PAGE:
Tourney expansion: Just the 64 of us, UNI

Chris Marshall

March Madness is my Christmas.

Aside from going back in time, having KU beat Northern Iowa by 15 and saving 99 percent of the nation’s brackets, there isn’t a single thing I would change about the NCAA Tournament.

The format, time frame and number of teams allowed in make it the best postseason in sports. However, all three of those things are in danger of being ruined because of expansion talks.

It sounds increasingly likely that the field of 64 is about to be the continent of 96. So many people watch every game of March Madness that adding to the tournament’s length might seem like a good thing. Supporters of expansion argue, “you can’t have too much of a good thing.”

But this is like taking a Viagra and experiencing an erection for longer than four hours. Someone call the doctor because the NCAA Tournament is about to be too big for its own good.

Sure, there would be an entire extra weekend of postseason basketball, which isn’t necessarily bad, but it’s the quality of teams that creates the problem. This year’s bubble was already considered the weakest in years. North Carolina, Connecticut and Arizona were all denied tourney bids and none of them even argued because they knew, if anything, they were NIT-worthy.

Expanding to 96 teams wouldn’t just allow teams from the NIT to join the Big Dance. The selection committee would be pulling from the pool of teams in the CBI, CIT, LOL and Zzzzz tournaments as well.

Advocates for expansion argue that any upset is possible in March. Murray State, Cornell and the hateable UNI Panthers are all evidence of this. But for all the craziness we saw last weekend, more than 50 percent of those who filled out brackets would have fared better had they not picked a single upset in the first round.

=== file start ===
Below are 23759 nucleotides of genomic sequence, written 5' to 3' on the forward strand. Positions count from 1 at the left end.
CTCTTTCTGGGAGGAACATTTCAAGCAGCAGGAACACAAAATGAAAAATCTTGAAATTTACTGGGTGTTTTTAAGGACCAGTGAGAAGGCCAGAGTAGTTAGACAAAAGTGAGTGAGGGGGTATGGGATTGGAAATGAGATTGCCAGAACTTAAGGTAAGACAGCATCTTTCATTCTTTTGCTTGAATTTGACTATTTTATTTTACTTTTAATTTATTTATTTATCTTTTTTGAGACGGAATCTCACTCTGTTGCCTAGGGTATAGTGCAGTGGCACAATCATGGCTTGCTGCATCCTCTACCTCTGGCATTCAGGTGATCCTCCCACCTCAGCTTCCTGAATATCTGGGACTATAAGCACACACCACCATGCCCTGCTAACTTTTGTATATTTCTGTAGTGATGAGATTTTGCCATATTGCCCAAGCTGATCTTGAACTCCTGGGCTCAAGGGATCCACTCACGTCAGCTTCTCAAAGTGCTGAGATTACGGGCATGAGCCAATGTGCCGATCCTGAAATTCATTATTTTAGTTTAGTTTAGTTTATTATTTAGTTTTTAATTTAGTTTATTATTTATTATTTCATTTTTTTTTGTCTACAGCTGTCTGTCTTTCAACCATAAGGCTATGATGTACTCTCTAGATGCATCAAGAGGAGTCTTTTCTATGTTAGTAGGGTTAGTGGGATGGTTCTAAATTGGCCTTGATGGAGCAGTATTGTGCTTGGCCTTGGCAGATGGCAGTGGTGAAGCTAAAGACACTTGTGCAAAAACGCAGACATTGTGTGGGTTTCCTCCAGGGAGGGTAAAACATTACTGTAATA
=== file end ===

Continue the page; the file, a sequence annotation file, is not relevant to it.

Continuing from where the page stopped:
If someone had picked every team seeded one through eight, their record after the first round would have been 22-10. I watched more basketball than is healthy during the regular season, picked the upsets that were sure to happen and went 21-12. Thanks Siena.

Ohio’s shocking upset of third-seeded Georgetown might be what sticks out in our minds, but the odds of a lower seed winning aren’t high enough to add to the field. A No. 16 seed has never beaten a No. 1. So is there really a chance that a No. 32 seed could pull off the feat?

Above everything else, the biggest reason for adding teams is the money. Twice as many teams means twice as much money for the NCAA, but look how that’s worked out for college football. There are too many teams, too many games and the majority of the audience doesn’t tune in until the end of bowl season, when the games actually matter.

People are still likely to watch an extra weekend of March Madness if it were added, but even the smallest details that made the NCAA Tournament perfect would be thrown out of whack: the first two rounds no longer fall on Spring Break, the bracket no longer fits on an 8.5×11 sheet of paper and announcers like Gus Johnson are twice as likely to have their head explode by the end of day one.

Maybe when dealing with something as perfect as college basketball, you can’t have too much of a good thing. But why take the risk of finding out? If the bracket’s not broken, don’t fix it. Northern Iowa’s already reeked enough havoc as it is.